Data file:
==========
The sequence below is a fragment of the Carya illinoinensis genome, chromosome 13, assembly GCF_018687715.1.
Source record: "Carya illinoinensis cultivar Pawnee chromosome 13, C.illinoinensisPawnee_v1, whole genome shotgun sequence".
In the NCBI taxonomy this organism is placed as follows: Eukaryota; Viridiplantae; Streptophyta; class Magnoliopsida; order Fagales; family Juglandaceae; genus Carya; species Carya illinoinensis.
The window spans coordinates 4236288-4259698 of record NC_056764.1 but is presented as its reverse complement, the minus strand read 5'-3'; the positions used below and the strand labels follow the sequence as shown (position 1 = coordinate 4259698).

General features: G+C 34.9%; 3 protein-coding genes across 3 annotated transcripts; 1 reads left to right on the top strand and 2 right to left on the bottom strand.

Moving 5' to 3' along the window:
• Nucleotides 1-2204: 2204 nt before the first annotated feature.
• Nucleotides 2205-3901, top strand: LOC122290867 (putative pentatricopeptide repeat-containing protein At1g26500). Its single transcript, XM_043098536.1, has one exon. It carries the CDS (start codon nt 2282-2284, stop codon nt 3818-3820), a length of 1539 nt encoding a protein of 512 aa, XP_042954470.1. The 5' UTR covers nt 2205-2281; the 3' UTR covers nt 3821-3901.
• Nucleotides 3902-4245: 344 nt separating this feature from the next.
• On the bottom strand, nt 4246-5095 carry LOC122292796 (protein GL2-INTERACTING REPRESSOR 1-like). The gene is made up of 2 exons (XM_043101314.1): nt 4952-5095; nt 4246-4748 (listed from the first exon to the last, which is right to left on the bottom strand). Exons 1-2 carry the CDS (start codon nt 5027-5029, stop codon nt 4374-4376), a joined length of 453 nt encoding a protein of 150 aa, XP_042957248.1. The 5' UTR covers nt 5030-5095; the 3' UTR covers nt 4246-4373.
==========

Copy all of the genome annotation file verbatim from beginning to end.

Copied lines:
The sequence below is a fragment of the Carya illinoinensis genome, chromosome 13, assembly GCF_018687715.1.
Source record: "Carya illinoinensis cultivar Pawnee chromosome 13, C.illinoinensisPawnee_v1, whole genome shotgun sequence".
In the NCBI taxonomy this organism is placed as follows: Eukaryota; Viridiplantae; Streptophyta; class Magnoliopsida; order Fagales; family Juglandaceae; genus Carya; species Carya illinoinensis.
The window spans coordinates 4236288-4259698 of record NC_056764.1 but is presented as its reverse complement, the minus strand read 5'-3'; the positions used below and the strand labels follow the sequence as shown (position 1 = coordinate 4259698).

General features: G+C 34.9%; 3 protein-coding genes across 3 annotated transcripts; 1 reads left to right on the top strand and 2 right to left on the bottom strand.

Moving 5' to 3' along the window:
• Nucleotides 1-2204: 2204 nt before the first annotated feature.
• Nucleotides 2205-3901, top strand: LOC122290867 (putative pentatricopeptide repeat-containing protein At1g26500). Its single transcript, XM_043098536.1, has one exon. It carries the CDS (start codon nt 2282-2284, stop codon nt 3818-3820), a length of 1539 nt encoding a protein of 512 aa, XP_042954470.1. The 5' UTR covers nt 2205-2281; the 3' UTR covers nt 3821-3901.
• Nucleotides 3902-4245: 344 nt separating this feature from the next.
• On the bottom strand, nt 4246-5095 carry LOC122292796 (protein GL2-INTERACTING REPRESSOR 1-like). The gene is made up of 2 exons (XM_043101314.1): nt 4952-5095; nt 4246-4748 (listed from the first exon to the last, which is right to left on the bottom strand). Exons 1-2 carry the CDS (start codon nt 5027-5029, stop codon nt 4374-4376), a joined length of 453 nt encoding a protein of 150 aa, XP_042957248.1. The 5' UTR covers nt 5030-5095; the 3' UTR covers nt 4246-4373.